Study: Plastic packaging bans hurt environment more than they help

By Jason Hopkins

Outright bans on plastics have an overall negative effect on the environment, and recycling initiatives make for better solutions, according to an Independent Institute report.

As climate change becomes a larger political issue, more consideration is being given to bans on plastic products. France became the first country in 2016 to ban plastic plates and cups. The entire European Union is currently working to ban single-use plastic products among its members. More than 100 U.S. cities and counties have enacted ordinances that ban or restrict the use of plastic foam containers, packaging materials, and utensils. Bans are the most “effective” way to combat plastic pollution, a Tuesday report by the United Nations stated.

However, a new report by the Independent Institute is calling into question the validity of this popular perception.

The Oakland-based think tank recently published “Plastic Pollution: Bans vs. Recycling Solutions,” an analysis on the effectiveness of plastic bans. The study determined the negative environmental consequences of such bans outweigh the benefits. For example, paper substitutes to polystyrene products typically produce more waste, causing greater water and air pollution.

“Biodegradable plastics are not yet a feasible alternative to polystyrene. Nationwide, there are only 113 recycling plants for composting biodegradable plastics and only about 28 accept municipal food scraps,” according to a press release of the report. “In California, half of all major cities have access to Styrofoam recycling, but only 15 percent have access to recycling programs for alternatives.”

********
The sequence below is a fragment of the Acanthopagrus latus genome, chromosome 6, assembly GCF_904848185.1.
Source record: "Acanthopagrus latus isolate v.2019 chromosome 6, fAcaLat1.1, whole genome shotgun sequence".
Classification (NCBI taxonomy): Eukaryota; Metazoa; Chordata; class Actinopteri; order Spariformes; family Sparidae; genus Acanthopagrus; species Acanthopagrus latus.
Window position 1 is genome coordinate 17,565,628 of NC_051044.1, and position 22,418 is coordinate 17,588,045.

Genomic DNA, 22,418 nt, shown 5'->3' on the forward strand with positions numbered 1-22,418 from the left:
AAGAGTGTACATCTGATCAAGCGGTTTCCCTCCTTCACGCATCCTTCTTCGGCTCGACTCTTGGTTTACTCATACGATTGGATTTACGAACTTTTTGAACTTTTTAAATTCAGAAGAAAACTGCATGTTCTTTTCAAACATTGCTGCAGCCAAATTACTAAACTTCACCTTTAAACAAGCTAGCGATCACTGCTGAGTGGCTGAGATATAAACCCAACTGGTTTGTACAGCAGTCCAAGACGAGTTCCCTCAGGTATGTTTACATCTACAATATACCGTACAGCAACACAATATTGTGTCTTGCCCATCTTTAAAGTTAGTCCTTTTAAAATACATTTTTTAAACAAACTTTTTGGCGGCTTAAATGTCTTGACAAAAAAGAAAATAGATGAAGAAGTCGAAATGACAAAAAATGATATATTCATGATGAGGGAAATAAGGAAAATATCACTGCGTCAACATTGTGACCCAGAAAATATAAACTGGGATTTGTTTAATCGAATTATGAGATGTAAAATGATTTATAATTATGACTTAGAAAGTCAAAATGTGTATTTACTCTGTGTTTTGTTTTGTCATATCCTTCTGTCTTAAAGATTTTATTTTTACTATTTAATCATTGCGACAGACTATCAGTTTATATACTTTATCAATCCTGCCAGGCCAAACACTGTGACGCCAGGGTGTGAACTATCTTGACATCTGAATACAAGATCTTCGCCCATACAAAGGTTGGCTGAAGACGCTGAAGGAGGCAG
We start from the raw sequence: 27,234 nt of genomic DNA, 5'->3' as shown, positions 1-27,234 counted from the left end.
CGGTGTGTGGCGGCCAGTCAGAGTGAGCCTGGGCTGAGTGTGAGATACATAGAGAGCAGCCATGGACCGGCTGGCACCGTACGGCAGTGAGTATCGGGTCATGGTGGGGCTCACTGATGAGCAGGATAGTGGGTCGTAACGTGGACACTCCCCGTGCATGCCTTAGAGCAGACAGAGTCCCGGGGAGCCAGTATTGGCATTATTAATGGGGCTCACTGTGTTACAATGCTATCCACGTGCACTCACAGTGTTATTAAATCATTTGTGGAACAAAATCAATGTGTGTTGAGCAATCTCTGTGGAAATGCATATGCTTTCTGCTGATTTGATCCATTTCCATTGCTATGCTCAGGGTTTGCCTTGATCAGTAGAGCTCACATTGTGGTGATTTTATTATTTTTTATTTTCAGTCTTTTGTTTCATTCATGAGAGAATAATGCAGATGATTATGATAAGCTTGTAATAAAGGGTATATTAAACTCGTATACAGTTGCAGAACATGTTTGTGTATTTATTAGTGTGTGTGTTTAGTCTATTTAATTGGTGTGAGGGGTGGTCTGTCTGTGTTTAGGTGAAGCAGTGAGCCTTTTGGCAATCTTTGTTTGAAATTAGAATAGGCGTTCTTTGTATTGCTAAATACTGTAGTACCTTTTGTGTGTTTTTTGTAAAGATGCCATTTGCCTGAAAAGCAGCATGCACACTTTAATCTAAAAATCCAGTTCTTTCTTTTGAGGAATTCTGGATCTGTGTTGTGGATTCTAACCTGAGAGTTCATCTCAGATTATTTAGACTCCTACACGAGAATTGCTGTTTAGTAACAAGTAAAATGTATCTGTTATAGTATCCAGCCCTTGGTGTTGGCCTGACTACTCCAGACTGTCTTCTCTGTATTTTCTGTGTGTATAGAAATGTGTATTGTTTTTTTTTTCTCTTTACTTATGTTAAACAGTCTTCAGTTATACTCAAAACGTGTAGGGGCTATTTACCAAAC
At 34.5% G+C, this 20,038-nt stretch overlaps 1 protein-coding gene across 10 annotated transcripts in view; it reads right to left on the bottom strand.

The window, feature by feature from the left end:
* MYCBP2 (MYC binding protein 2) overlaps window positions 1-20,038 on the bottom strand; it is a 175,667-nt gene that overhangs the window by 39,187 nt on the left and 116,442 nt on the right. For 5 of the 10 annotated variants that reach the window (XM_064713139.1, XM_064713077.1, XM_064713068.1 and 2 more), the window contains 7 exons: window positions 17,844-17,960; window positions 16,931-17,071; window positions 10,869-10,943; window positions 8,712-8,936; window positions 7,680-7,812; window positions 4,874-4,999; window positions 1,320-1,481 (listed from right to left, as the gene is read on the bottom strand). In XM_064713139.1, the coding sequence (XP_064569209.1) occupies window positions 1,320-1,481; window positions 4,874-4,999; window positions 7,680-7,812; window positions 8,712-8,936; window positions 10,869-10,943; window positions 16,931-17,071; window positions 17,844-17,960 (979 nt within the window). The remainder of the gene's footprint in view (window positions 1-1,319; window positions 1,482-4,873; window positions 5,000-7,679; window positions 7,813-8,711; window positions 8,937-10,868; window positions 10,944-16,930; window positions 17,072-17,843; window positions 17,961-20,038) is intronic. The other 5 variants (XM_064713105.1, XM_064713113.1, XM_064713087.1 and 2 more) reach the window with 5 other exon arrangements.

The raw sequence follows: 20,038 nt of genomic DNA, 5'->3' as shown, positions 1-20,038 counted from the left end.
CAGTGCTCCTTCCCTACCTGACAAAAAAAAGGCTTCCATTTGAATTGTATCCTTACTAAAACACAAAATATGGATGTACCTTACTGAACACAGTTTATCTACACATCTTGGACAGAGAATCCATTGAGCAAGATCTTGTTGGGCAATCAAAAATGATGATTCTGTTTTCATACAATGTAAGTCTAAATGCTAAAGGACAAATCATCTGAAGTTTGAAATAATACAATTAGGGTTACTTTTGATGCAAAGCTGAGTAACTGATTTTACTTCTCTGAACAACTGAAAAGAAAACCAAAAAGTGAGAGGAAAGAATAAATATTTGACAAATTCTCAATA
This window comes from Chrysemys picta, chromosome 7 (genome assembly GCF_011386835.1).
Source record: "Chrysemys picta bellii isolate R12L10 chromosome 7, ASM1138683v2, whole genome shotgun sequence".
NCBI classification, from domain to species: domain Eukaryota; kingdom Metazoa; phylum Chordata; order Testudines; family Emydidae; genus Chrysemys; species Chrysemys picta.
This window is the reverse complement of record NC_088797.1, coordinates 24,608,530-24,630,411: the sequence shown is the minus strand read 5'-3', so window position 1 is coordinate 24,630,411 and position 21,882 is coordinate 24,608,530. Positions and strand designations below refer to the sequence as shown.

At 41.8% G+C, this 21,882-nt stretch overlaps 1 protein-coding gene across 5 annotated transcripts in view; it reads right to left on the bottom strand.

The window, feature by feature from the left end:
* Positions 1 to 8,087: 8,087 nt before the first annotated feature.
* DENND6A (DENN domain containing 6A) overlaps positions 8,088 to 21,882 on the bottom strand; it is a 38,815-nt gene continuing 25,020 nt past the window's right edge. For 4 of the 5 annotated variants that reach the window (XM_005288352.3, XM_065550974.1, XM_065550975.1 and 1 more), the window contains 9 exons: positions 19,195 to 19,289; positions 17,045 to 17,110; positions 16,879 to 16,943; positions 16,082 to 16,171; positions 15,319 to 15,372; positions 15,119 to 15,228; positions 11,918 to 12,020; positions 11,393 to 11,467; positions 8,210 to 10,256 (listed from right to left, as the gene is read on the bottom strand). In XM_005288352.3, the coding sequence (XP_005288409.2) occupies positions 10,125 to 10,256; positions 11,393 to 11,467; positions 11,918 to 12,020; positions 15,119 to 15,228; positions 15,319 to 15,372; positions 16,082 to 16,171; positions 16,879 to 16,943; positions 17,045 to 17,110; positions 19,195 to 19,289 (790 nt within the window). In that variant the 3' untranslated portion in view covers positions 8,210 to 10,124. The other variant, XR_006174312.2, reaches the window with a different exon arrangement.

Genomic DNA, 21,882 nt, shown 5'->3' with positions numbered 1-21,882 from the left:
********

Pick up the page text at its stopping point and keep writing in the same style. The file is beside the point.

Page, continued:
The solution? The study finds the most productive strategy in alleviating plastic waste is to encourage recycling innovation. Across the U.S., there are only 113 recycling plants for composting biodegradable plastics.

Half of all major cities in California have access to Styrofoam recycling, but just 15 percent have access to recycling for alternatives, indicating that even one of the most environmentally-minded states is not ready to handle plastic alternatives.

“Private-sector entrepreneurship, not government regulation, will eventually solve the plastic-waste problem,” the authors of the study concluded.

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Image courtesy of Wikimedia Commons/Trevor Stone

3 thoughts on “Study: Plastic packaging bans hurt environment more than they help

  1. I agree with David and George, in the sense that plastic pollution is out of control (and in our oceans). Even on Vermont roadsides plastic cups and bags are semi-permanent incubators for mosquitos. So just what ARE the free market solutions? I’d love to hear them. And meanwhile how about:

    1) incarcerated/sentenced Vermonters are put to work picking up litter.

    2) Vermont holds a second, business-sponsored Green Up Day in September, call it the Fall Foliage Cleanup. We should look our best in our premiere tourist season. This is a sweat-equity investment that will pay off in dollars and cents protection of the Vermont brand at “peak” tourist visitation and spending.

    3) Under cooperative direction of VBSR, Chamber of Commerce, and Vermont Grocers and Retail Association, our businesses engage in waste and litter reduction campaigns. It could be as easy as passing out free litter bags and cloth shopping bags at the counter, for starters, and charging a penny a bag for the plastic freebies. This could all be voluntary, no legislation needed.

    4) Gov. Scott issues a state proclamation, holds a press conference, and offers a free state park pass for a one-time group event to all of the organized “pickers”, like the Montpelier seniors who pick up trash once a week, bless them.

  2. I sometimes order pancakes at McDonald’s and it amazes me the amount of plastic you throw away after eating. There has got to be an answer to this problem and I am not going to stop eating pancakes.

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